LONDON – It was like being away from your home and hearing it had burned down. I was on my way to New York last week to meet with Fox News colleagues and then spend Father’s Day weekend with dad, as that 24-story apartment building in London went up in flames.
It’s only about 12 minutes from my apartment in London so the tragedy hit very close to home – literally. And so I, like a lot of people in New York and around the world, followed it closely, as dozens died and hundreds of families’ lives were displaced and destroyed.
Upon my return to London I had to see the scene for myself, one week since the blaze started. Flowers and messages of grief still line the cordon around the building area. In a flashback to 9/11, photos and names of people still technically “missing” are posted. Police, firemen and emergency vehicles fill the streets.
Looming above it all, in the unusually hot (for London) sunshine, stood the hulking, black carcass of the apartment tower.
And the memories were still raw.
“It happened in seconds,” one woman who witnessed the fire told me. “I know it took minutes to spread, but it seemed like seconds.”
“I’ve never seen so much sobbing,” “Sister Ruth,” a nun who has spent time in the toughest areas of Africa, recounted to me. Two close friends were in the building and died.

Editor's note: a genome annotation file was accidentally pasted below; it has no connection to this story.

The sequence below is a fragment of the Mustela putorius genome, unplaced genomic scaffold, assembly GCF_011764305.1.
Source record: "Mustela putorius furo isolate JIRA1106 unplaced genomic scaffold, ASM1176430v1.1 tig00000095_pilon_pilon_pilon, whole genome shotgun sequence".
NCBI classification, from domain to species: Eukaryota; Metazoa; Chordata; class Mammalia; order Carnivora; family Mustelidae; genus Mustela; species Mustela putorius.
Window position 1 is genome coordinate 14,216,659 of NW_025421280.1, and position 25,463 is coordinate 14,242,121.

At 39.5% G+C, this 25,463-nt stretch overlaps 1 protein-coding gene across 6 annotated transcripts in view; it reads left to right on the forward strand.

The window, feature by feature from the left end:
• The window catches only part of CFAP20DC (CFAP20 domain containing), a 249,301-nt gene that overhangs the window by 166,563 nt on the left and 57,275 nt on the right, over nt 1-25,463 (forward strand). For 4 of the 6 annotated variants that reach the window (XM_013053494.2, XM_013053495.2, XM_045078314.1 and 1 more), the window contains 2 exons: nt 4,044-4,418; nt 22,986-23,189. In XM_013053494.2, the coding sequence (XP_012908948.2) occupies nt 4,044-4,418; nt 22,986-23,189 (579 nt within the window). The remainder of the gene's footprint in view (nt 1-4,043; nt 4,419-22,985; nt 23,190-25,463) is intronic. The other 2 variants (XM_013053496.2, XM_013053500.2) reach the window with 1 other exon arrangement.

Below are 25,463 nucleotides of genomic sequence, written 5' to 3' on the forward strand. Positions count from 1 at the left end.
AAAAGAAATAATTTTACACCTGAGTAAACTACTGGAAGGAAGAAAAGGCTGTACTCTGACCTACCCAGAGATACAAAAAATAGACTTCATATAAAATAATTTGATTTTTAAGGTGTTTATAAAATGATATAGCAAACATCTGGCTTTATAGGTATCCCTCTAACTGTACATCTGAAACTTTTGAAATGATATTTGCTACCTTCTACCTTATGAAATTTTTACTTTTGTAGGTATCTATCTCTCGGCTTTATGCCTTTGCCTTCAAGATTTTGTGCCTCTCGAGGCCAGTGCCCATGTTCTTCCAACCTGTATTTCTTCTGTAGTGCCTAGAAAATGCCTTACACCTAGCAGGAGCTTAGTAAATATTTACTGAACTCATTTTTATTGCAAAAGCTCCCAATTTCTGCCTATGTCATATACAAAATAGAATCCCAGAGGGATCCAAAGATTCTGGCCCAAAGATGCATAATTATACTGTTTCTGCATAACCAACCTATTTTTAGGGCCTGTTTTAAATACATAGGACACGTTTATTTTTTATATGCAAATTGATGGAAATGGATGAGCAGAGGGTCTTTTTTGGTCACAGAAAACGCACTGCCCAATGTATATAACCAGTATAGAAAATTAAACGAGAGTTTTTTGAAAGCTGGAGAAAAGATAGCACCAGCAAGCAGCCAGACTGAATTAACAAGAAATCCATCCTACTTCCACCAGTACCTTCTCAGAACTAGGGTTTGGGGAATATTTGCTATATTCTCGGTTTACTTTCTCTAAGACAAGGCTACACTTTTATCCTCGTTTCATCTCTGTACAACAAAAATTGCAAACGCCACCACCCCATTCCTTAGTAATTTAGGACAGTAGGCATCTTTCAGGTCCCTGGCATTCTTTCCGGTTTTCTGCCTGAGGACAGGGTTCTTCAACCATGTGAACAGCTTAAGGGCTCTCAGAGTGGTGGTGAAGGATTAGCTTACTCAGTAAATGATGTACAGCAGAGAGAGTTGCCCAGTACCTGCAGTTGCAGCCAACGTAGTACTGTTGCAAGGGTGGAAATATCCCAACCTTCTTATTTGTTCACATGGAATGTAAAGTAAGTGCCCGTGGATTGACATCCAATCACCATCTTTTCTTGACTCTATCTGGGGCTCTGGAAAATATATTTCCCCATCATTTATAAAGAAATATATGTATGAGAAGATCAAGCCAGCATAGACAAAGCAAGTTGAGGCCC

“We did what we needed to do,” explained Reverend Ian Black, the chaplain for the firefighters who plunged into the smoke and flames again and again.
Now, as families try to put their lives back together, and the government tries to come to grips with the tragedy, there is a change in the air.
“The grief is now turning to anger,” Sister Ruth confided to me.
“How could this be possible?” asked a young girl named Vanessa. She, too, had friends in the building.
An older man, Mike Searles, just stood there staring and described the “enormity” of the event.
It has been a tough year for the UK and it’s not even half over. Just two days ago, London saw yet another terror attack, a deadly vehicle assault on worshippers outside of a mosque.
But this horrendous incident seemed, to many, so preventable. Shortcuts in safety measures and renovation of the public housing seem to be the cause of the fire. The skeleton of the wrecked Grenfell Tower stands like a monument to government failures.
The help on display on this day, offered by local churches, community groups and the authorities, is a reminder again, though, of the resiliency of this city. In the wake of the fire, they called it the “Blitz spirit,” referencing Nazi air raids Londoners endured during World War 2.
In the face of modern-day challenges, this world capital is digging out again.